Dave Dunlap isn’t a Yankee doodle dandy who was born on the Fourth of July. But he does sing and tap dance while performing as Uncle Sam.
The Vietnam veteran developed his patriotic education show, “The Shaping of Uncle Sam,” in 2014. Since then he has done 90 shows in 14 states. In May he performed in Tallahassee, Florida, and he did three classroom-size shows in Decatur. The show usually runs about 40 minutes.
“This is a great country,” Dunlap said of why he performs for schools, patriotic organizations and events. “And we’ve got a great government if we ensure its greatness. And I also do it because I am so blessed to be alive.”
Dunlap, born in Spokane, Washington, grew up in Long Beach on the Mississippi Gulf Coast where he attended junior high and high school. He was from a military family. His father, a World War II veteran, medically retired from the Navy as a commander after 27 years of service. His older brother did two tours in Vietnam with the Marines. His younger brother graduated from the Naval Academy while he was in Vietnam and went on to serve in the South China Sea.
He sang in the church choir with his mother and he did plays in high school. Dunlap said he wasn’t doing well in school and “needed a sabbatical” so he volunteered for the draft. He entered the Army in 1970 and went to Vietnam as a 22-year-old private first class. He served as a combat infantryman in Charlie Company, a light weapons platoon, in the 1st Cavalry Division based at Bien Hoa. The roles he served included walking the point, the second in line with the compass and machine gunner for two months each and as a squad leader for three months.
“It kicked my butt. I grew up. I learned to love myself,” Dunlap said. “I also learned to take more responsibility for myself. But I also left with some survivor’s guilt. I wrote a lot of stuff off because I survived and some fellow grunts hadn’t.”
He said he was lucky to survive three incidents,
including a major ambush June 15, 1971. His unit was called to retrieve bodies of a sister company which had been ambushed but were also ambushed by North Vietnamese soldiers entrenched in bunkers near the original ambush site. Dunlap’s 30-man platoon lost one killed and 14 wounded. A 100-pound crate kicked out from a Huey on a resupply fly-by left a volleyball-sized-diameter bruise on his back.
In May 1971 he and his fellow Soldiers were flown to Fire Base Mace, about 40 miles from Bien Hoa, for a USO show featuring Miss America contestants. But Dunlap wasn’t impressed by their performance. “It was played off a tape recorder, there were no instruments,” he said. “They ladies seemed to be lip syncing.”
He thought to himself that he could do better. About four months later, during a break from the bush, the “grunts” were watching a movie at the same stage as the USO show until a nuisance mortar attack stopped the movie. “A guy and I got up and did an impromptu vaudeville show and that was a hoot. I’ve been into it ever since,” he said.
Dunlap, who served in Vietnam from December 1970 to January 1972 and left the Army as a sergeant, remembers returning to the states in uniform and lugging two duffel bags at the San Francisco airport. A girl directed by two guys in the corridor rushed up to him, pushed on his chest and called him a “baby killer.” He moved the girl away with one of the duffel bags and continued walking.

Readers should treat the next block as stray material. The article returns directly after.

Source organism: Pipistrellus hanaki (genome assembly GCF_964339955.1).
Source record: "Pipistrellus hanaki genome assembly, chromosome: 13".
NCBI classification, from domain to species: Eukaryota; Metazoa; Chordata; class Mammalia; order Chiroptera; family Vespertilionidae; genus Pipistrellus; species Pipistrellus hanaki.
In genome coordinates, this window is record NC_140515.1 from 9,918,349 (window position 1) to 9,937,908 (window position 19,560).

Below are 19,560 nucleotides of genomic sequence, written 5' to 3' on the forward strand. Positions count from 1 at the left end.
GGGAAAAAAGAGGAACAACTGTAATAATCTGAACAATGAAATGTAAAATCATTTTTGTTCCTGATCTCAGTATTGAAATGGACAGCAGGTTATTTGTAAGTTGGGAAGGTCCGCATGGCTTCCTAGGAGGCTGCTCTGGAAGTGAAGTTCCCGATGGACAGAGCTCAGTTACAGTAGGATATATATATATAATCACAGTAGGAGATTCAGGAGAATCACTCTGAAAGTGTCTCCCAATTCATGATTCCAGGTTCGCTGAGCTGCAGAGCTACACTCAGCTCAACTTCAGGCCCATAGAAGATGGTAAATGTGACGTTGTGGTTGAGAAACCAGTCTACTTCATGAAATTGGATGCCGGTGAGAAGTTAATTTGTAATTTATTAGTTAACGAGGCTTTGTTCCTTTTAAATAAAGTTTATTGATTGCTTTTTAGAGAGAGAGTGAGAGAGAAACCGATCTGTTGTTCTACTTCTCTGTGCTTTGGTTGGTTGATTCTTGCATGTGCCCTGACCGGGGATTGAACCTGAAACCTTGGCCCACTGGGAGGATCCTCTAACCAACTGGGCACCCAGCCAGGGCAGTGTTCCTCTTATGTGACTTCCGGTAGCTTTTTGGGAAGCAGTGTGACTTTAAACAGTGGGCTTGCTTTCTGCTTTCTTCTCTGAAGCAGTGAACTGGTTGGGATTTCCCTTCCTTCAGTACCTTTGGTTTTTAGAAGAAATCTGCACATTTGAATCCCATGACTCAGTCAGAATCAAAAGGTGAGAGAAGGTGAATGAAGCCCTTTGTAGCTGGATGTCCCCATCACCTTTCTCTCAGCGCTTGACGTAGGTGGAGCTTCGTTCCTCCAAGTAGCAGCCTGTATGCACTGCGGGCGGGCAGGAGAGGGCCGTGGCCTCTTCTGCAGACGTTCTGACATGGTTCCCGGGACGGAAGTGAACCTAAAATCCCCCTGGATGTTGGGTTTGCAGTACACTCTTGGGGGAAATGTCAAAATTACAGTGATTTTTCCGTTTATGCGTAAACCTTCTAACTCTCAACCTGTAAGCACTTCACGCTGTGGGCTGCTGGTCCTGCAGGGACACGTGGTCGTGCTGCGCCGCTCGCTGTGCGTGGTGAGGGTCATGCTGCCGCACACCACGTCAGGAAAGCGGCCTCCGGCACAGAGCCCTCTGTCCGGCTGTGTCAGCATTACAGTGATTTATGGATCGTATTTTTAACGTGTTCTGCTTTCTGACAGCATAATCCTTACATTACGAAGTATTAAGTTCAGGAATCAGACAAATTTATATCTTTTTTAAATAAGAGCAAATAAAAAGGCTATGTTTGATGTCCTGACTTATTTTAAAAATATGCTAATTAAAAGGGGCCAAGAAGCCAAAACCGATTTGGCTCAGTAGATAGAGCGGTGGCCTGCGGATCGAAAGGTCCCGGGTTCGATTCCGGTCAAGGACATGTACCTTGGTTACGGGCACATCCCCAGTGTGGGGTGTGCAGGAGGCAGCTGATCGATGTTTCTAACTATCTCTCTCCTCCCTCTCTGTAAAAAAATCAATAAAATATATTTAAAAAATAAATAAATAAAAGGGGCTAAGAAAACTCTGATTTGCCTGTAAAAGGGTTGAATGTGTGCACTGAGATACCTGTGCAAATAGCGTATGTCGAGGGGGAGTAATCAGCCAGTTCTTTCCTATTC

“I was proud of what I’d done in Vietnam but I let that incident stifle my pride for years,” Dunlap said.
He went to work for a year and then finished school. He received his bachelor’s in industrial engineering in December 1973 from Mississippi State University and started pursuing a master’s. He received a commission through ROTC and became an Air Force second lieutenant. He went on active duty in December 1974 and retired from the Air Force as a lieutenant colonel in 1994. His last assignment was senior system engineer for the Air Force Electronic Combat Office.
While a lieutenant he competed in Tops in Blue, the Air Force-wide talent contest, as a vocalist and tap-dancing vocalist. “I won two first place and a second place at base level in 1976, ’77 and ’78,” Dunlap said. Having gained rapport with the Air Force Band, he performed accompanied by the Air Force Band at the base’s 1976 bicentennial festival, singing and tap-dancing to “Yankee Doodle Dandy.”
After his Air Force career and three years as a student, he worked 12 years as an engineer for Teledyne Brown. He left in 2009 as a senior systems analyst.
At 71 he stays busy with his performances and volunteer work. He serves with the Military Order of the World Wars as director of the Huntsville Youth Leadership Conference, the national chairman of MOWW’s Patriotic Education Committee and as adjutant and treasurer of the Huntsville Chapter. He directed the MOWW Southwest Youth Leadership Conference held June 9-13 at the University of Texas at Dallas. The Somerville resident also belongs to the American Legion, the Military Order of Purple Heart, Veterans of Foreign Wars, Disabled American Veterans, Toastmasters Speaking Easy Club in Decatur, the Military Officers Association of America, and the Vietnam Veterans of America.
His wife of more than 31 years, Sandra Johnson Dunlap, died in 2014. His stepson, Richard Bell, and his younger son, Howard, reside in Somerville. His daughter, Susan Dunlap-Short, lives in Nashville.
Dunlap’s hobbies include karaoke, dancing, jogging, kayaking and canoeing. He started doing karaoke in 2008.
“When we weren’t in the bush, we sang a lot,” he said of his yearlong tour in Vietnam. “Man, that’s freedom. You go to a fire base where at times there’s a reprieve from light and noise discipline, that’s freedom. I mean, man, let your lungs go.”
Editor’s note: This is the 226th in a series of articles about Vietnam veterans as the United States commemorates the 50th anniversary of the Vietnam War.